[NetBehaviour] Criticism mounts over Birmingham's Linux project.
marc.garrett at furtherfield.org
Tue Nov 21 10:17:55 CET 2006
Criticism mounts over Birmingham's Linux project.
Criticism is mounting over the termination of a large-scale Linux
project in Birmingham, England.
By Richard Thurston, ZDNet UK.
Birmingham City Council pulled the plug on its 535,000 pounds
open-source pilot after its analysis concluded that it was cheaper to
upgrade to a Microsoft-based platform than proceed with open source.
The council planned to roll out Linux software and applications on 1,500
desktops in libraries across the city, but in the end went no further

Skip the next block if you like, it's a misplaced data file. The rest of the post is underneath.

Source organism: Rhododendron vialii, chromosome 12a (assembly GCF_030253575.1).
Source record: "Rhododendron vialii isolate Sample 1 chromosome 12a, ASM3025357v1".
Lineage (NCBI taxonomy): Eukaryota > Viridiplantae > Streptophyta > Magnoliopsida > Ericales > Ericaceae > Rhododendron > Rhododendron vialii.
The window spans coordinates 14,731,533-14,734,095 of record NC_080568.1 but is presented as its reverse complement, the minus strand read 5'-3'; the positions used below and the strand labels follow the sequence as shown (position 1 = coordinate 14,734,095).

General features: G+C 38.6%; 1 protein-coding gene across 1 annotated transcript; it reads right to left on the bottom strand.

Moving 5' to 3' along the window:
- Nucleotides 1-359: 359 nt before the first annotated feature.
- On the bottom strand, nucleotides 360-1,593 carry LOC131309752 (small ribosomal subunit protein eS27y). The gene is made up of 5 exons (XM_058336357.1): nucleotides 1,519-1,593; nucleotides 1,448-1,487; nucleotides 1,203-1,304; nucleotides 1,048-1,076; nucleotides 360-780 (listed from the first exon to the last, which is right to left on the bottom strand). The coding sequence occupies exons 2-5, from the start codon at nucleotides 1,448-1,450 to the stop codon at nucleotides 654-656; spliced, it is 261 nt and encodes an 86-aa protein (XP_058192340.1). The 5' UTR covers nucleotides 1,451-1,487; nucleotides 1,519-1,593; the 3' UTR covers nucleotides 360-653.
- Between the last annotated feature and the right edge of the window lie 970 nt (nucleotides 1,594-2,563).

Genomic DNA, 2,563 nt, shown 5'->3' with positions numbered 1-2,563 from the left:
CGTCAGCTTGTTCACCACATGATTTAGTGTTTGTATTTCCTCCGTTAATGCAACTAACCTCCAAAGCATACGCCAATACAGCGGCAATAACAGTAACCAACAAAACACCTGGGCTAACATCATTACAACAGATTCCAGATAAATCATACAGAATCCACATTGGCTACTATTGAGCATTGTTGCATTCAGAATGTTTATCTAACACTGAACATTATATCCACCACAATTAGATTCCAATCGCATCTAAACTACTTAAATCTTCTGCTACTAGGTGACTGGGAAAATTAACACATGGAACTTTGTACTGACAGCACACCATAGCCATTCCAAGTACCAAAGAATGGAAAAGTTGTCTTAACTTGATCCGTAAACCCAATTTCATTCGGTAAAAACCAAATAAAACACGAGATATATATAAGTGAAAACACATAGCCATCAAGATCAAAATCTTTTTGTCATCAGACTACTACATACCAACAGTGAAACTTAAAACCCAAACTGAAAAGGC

than a 200-desktop project. Several industry watchers have voiced their
concerns about the project, particularly around the number of PCs rolled
out. Birmingham's expenditure averaged over 2,500 pounds per PC.
"That's ridiculous," said Eddie Bleasdale, the owner of open-source
consultancy NetProject and an early participant in the project. "It's an
unbelievable cock-up... They decided to do it all themselves, without
expertise in the area," he added, saying that a lack of skills in open
source and secure desktops would undoubtedly have raised costs.
Birmingham pulled the plug on the Linux trial after it found that an
upgrade to Windows XP would have been 100,000 pounds cheaper than
deploying a Linux desktop.
Mark Taylor, whose Open Source Consortium also exited the project in the
early stages, said: "I have no idea how anyone could spend half a
million pounds on 200 desktops, running free software".
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